During the first week in January, the 2nd Panzerarmee's east-facing front was also stabilised. At the same time, though, this army was finding itself with a lengthy and singularly unstable north-facing front. The gap between the 4th Army and 2nd Panzerarmee gaped to 50 miles (80 km), and had become the mouth of a major Soviet salient toward the west past Sukhinichi and curving to the north-west almost to Yukhnov and to the south-west in the direction of Bryansk. The 2nd Panzerarmee had now to extend its left flank to the west from Belev across a roadless distance of more than 70 miles (115 km) miles. The headquarters of General Leo Freiherr Geyr von Schweppenburg’s (from 8 January Generalmajor Willibald Freiherr von Langermann und Erlenkamp’s) XXIV Corps (mot.), which had been assigned, though without troops, to defend the Oka river sector to the north of Belev, was moving some 80 miles (130 km) to the west into the area of Bryansk, still without troops, to attempt to halt the Soviet drive past Sukhinichi. The corps was then allocated a second task on 3 January when the 10th Army trapped some 4,000 German troops in a small pocket centred on Sukhinichi, which the Germans had reached on 7 October 1941. Hitler refused to let the garrison break out and demanded that the town be defended to the last man.
When the headquarters of the XXIV Corps (mot.) reached Bryansk on 4 January, it had under its command only a miscellany of units including two infantry battalions, one engineer battalion, an assortment of construction troops who had been stationed in the towns around Sukhinichi, and one armoured train. The last had been involved in the fighting at Sukhinichi, and the only serviceable equipment left to it was one locomotive and one wagon. Generalleutnant Werner Freiherr von und zu Gilsa’s 216th Division and one security division were moving toward Bryansk by rail from the west, but Heeresgruppe ‘Mitte’ had already diverted single regiments from each of these, and the infantry division had left its motor vehicles in Poland. At Bryansk, all destined for the front had to be unloaded and reloaded from narrower-gauge German to wider-gauge Soviet trains.
During this time the 10th Army’s cavalry, aided by partisans and some Soviet soldiers who had hidden in the forests since the campaign of October 1941, were spreading with some speed to the west and south of Bryansk. On 7 January, after air reconnaissance had indicated the presence of two Soviet divisions heading to the south-west away from Sukhinichi, Schmidt had to protect the 2nd Panzerarmee’s railway lifeline through Bryansk and stripped his command’s eastern front of its last reserves, Generalmajor Heinrich Eberbach’s 4th Panzerdivision and Generalmajor Walther Nehring’s 18th Panzerdivision for despatch to the XXIV Corps (mot.). After doing that, Schmidt sought over the next few days to win Hitler’s approval to angle his army’s eastern front back slightly and thus acquire some reserves. On 13 January, however, Hitler ordered Schmidt to maintain his eastern front where it was, strip more troops out of it if this proved possible, and use the troops which the XXIV Corps (mot.) already had and was getting in order to mount a counterattack toward Sukhinichi. A modest number of air drops of ammunition and food, together with messages of encouragement from Hitler, were keeping the garrison of Sukhinichi in the fight.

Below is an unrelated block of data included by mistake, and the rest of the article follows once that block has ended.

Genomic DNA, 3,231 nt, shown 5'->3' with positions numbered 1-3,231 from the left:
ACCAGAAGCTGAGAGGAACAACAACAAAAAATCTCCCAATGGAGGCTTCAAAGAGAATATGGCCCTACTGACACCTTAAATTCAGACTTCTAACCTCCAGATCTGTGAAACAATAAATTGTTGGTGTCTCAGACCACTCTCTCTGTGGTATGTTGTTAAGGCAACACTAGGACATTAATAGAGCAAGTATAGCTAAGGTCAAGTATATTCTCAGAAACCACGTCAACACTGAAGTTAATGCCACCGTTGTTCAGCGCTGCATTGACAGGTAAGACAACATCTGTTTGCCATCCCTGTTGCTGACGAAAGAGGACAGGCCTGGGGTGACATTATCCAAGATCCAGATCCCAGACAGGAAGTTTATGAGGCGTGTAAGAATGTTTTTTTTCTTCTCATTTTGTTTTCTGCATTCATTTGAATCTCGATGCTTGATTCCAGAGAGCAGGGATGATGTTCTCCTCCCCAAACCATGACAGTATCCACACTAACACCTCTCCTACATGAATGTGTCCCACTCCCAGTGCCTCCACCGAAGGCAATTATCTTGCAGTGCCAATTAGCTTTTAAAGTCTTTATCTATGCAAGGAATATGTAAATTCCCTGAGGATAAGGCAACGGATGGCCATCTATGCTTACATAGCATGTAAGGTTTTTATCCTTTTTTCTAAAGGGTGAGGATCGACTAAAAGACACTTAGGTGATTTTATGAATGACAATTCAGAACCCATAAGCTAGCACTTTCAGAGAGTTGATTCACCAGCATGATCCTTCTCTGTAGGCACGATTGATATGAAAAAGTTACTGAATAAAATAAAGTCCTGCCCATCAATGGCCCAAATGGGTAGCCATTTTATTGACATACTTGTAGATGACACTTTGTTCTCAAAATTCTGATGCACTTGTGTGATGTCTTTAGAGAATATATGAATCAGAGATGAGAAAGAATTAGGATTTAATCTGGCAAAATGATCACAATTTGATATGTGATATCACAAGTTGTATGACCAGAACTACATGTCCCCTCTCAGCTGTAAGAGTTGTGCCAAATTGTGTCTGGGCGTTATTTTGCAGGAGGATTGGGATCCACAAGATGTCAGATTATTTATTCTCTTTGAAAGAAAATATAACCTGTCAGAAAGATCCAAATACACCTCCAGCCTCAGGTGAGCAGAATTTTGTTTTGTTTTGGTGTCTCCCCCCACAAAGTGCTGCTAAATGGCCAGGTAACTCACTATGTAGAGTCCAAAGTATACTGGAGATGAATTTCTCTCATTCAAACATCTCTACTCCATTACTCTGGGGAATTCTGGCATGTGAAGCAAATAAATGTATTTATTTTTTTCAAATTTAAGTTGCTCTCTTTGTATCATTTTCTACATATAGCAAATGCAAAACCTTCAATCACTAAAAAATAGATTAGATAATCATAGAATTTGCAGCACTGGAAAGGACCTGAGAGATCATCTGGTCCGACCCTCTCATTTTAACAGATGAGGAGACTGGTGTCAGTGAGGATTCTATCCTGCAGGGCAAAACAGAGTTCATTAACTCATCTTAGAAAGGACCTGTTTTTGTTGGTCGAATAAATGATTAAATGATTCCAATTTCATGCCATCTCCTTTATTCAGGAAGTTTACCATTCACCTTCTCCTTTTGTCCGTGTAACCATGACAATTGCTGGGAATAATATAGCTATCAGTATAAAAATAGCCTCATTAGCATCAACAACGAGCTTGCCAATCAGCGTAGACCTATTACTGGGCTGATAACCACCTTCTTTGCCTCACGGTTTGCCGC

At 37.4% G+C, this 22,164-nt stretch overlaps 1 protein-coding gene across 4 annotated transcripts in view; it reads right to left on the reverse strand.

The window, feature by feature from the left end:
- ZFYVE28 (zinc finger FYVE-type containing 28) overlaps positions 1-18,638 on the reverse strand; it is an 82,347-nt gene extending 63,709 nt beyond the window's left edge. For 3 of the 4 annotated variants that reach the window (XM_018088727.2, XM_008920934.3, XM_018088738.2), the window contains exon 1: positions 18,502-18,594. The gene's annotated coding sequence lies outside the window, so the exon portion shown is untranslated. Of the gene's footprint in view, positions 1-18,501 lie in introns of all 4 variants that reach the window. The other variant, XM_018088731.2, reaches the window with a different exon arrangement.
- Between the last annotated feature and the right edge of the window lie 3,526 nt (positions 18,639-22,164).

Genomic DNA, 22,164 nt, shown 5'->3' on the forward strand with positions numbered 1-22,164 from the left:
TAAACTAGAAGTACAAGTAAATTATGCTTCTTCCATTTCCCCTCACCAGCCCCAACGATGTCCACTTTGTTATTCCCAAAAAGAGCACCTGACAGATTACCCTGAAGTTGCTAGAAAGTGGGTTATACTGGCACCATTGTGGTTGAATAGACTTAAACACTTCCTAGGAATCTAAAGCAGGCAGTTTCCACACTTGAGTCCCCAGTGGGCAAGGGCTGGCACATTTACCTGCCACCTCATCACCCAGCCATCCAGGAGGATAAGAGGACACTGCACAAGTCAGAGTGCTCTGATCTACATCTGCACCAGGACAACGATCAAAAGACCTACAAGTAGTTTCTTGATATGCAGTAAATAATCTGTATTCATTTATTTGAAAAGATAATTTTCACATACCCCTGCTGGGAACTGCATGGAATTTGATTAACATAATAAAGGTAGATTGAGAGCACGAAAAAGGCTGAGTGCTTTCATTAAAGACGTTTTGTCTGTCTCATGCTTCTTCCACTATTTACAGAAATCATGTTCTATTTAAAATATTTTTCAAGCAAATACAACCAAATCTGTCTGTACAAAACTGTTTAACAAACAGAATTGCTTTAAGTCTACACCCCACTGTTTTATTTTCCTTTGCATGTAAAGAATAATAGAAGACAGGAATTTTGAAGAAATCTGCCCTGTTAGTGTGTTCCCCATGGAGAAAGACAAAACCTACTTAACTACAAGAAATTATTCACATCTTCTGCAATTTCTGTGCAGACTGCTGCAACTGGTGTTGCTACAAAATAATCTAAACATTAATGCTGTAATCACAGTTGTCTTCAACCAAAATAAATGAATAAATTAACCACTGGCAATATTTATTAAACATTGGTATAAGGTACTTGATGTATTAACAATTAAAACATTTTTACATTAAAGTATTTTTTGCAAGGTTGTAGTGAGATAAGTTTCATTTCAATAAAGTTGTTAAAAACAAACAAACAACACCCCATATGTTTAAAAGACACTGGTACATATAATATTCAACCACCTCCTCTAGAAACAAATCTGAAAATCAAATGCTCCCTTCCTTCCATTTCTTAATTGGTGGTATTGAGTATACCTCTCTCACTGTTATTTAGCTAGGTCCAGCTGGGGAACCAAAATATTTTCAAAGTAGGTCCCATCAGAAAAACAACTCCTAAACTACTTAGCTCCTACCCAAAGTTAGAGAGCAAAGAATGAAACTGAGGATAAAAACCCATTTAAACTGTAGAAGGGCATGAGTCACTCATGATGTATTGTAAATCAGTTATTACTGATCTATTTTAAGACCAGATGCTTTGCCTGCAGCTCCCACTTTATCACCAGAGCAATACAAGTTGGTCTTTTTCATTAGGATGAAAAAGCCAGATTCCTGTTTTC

The possibility of a break-out from Sukhinichi ended on 9 January when elements of the 10th Army reached Kirov some 40 miles (65 km) to the west and Zhizdra some 35 miles (55 km) to the south-west of Sukhinichi. Given the distances which would have to be covered, any relief effort appeared impossible, especially as the XXIV Corps (mot.)’s infantry units were for the most part recent arrivals not hardened either to the weather or to the nature of combat against Soviet troops. On 15 January the XXIV Corps (mot.) expected to start its relief effort in another four days at the earliest. Whether the XXIV Corps (mot.) would be driving toward Sukhinichi in four more days or fighting to hold Bryansk was actually still open.
In the event, the surviving forces in Sukhinichi, which had comprised von Gilsa’s Gruppe ‘von Gilsa’ (two battalions of the 216th Division, one battalion of Generalleutnant Karl von Oven’s 56th Division, one battalion of Generalleutnant Wolfgang von Ditfurth’s 403rd Sicherungsdivision, one composite battalion of men being returned to the Eastern Front, one engineer regiment and three batteries of artillery) surrendered on 29 January to the Soviet 239th and 324th Divisions.